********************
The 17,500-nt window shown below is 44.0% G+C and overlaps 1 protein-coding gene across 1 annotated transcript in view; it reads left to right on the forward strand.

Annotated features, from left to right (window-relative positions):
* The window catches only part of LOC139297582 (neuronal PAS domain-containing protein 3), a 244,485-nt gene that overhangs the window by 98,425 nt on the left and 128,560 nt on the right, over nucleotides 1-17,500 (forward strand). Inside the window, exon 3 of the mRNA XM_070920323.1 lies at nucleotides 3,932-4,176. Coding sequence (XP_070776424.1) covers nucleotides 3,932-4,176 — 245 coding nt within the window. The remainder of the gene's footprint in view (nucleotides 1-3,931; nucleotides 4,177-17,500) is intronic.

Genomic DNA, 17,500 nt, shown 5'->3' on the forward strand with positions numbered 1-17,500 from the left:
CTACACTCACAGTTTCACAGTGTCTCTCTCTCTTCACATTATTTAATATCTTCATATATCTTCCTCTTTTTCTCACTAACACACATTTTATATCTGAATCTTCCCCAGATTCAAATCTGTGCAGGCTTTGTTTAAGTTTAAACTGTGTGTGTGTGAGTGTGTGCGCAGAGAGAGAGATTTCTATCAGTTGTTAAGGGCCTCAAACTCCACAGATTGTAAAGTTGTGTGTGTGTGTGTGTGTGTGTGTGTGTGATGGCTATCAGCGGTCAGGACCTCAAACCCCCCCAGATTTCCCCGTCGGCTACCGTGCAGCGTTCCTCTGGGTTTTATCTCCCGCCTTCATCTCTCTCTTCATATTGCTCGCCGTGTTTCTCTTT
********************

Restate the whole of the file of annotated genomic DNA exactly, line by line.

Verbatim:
The 17,500-nt window shown below is 44.0% G+C and overlaps 1 protein-coding gene across 1 annotated transcript in view; it reads left to right on the forward strand.

Annotated features, from left to right (window-relative positions):
* The window catches only part of LOC139297582 (neuronal PAS domain-containing protein 3), a 244,485-nt gene that overhangs the window by 98,425 nt on the left and 128,560 nt on the right, over nucleotides 1-17,500 (forward strand). Inside the window, exon 3 of the mRNA XM_070920323.1 lies at nucleotides 3,932-4,176. Coding sequence (XP_070776424.1) covers nucleotides 3,932-4,176 — 245 coding nt within the window. The remainder of the gene's footprint in view (nucleotides 1-3,931; nucleotides 4,177-17,500) is intronic.

Genomic DNA, 17,500 nt, shown 5'->3' on the forward strand with positions numbered 1-17,500 from the left:
CTACACTCACAGTTTCACAGTGTCTCTCTCTCTTCACATTATTTAATATCTTCATATATCTTCCTCTTTTTCTCACTAACACACATTTTATATCTGAATCTTCCCCAGATTCAAATCTGTGCAGGCTTTGTTTAAGTTTAAACTGTGTGTGTGTGAGTGTGTGCGCAGAGAGAGAGATTTCTATCAGTTGTTAAGGGCCTCAAACTCCACAGATTGTAAAGTTGTGTGTGTGTGTGTGTGTGTGTGTGTGTGATGGCTATCAGCGGTCAGGACCTCAAACCCCCCCAGATTTCCCCGTCGGCTACCGTGCAGCGTTCCTCTGGGTTTTATCTCCCGCCTTCATCTCTCTCTTCATATTGCTCGCCGTGTTTCTCTTT